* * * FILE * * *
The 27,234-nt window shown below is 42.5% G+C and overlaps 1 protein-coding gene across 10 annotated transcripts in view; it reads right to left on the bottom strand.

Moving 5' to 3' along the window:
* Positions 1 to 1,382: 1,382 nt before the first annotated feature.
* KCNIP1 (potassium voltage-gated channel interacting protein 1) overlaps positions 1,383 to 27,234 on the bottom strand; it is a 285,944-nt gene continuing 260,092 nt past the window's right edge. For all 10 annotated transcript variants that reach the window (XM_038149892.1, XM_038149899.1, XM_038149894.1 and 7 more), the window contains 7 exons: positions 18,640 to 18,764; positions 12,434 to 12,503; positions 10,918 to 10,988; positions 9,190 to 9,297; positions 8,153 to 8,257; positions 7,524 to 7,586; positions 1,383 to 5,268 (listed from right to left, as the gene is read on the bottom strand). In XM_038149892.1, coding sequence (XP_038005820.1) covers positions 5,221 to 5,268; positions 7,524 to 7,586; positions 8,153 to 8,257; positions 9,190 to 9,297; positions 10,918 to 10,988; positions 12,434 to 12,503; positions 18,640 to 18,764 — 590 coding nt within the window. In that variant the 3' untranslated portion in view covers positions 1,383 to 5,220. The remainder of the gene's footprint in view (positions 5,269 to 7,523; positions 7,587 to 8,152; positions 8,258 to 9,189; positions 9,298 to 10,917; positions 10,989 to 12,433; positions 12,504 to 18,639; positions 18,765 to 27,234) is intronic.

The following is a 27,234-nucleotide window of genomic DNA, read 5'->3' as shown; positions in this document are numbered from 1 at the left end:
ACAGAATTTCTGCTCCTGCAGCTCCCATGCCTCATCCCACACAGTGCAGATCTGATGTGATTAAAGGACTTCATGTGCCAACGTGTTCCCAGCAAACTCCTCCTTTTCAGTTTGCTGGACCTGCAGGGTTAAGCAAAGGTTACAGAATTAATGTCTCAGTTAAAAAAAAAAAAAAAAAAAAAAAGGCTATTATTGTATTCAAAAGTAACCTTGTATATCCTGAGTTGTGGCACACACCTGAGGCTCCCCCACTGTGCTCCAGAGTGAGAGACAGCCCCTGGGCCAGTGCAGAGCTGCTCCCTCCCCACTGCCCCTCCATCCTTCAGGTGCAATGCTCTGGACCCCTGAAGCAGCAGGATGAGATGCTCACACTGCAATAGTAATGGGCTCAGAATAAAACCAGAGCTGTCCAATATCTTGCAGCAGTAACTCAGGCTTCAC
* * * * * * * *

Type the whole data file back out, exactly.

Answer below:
The 27,234-nt window shown below is 42.5% G+C and overlaps 1 protein-coding gene across 10 annotated transcripts in view; it reads right to left on the bottom strand.

Moving 5' to 3' along the window:
* Positions 1 to 1,382: 1,382 nt before the first annotated feature.
* KCNIP1 (potassium voltage-gated channel interacting protein 1) overlaps positions 1,383 to 27,234 on the bottom strand; it is a 285,944-nt gene continuing 260,092 nt past the window's right edge. For all 10 annotated transcript variants that reach the window (XM_038149892.1, XM_038149899.1, XM_038149894.1 and 7 more), the window contains 7 exons: positions 18,640 to 18,764; positions 12,434 to 12,503; positions 10,918 to 10,988; positions 9,190 to 9,297; positions 8,153 to 8,257; positions 7,524 to 7,586; positions 1,383 to 5,268 (listed from right to left, as the gene is read on the bottom strand). In XM_038149892.1, coding sequence (XP_038005820.1) covers positions 5,221 to 5,268; positions 7,524 to 7,586; positions 8,153 to 8,257; positions 9,190 to 9,297; positions 10,918 to 10,988; positions 12,434 to 12,503; positions 18,640 to 18,764 — 590 coding nt within the window. In that variant the 3' untranslated portion in view covers positions 1,383 to 5,220. The remainder of the gene's footprint in view (positions 5,269 to 7,523; positions 7,587 to 8,152; positions 8,258 to 9,189; positions 9,298 to 10,917; positions 10,989 to 12,433; positions 12,504 to 18,639; positions 18,765 to 27,234) is intronic.

The following is a 27,234-nucleotide window of genomic DNA, read 5'->3' as shown; positions in this document are numbered from 1 at the left end:
ACAGAATTTCTGCTCCTGCAGCTCCCATGCCTCATCCCACACAGTGCAGATCTGATGTGATTAAAGGACTTCATGTGCCAACGTGTTCCCAGCAAACTCCTCCTTTTCAGTTTGCTGGACCTGCAGGGTTAAGCAAAGGTTACAGAATTAATGTCTCAGTTAAAAAAAAAAAAAAAAAAAAAAAGGCTATTATTGTATTCAAAAGTAACCTTGTATATCCTGAGTTGTGGCACACACCTGAGGCTCCCCCACTGTGCTCCAGAGTGAGAGACAGCCCCTGGGCCAGTGCAGAGCTGCTCCCTCCCCACTGCCCCTCCATCCTTCAGGTGCAATGCTCTGGACCCCTGAAGCAGCAGGATGAGATGCTCACACTGCAATAGTAATGGGCTCAGAATAAAACCAGAGCTGTCCAATATCTTGCAGCAGTAACTCAGGCTTCAC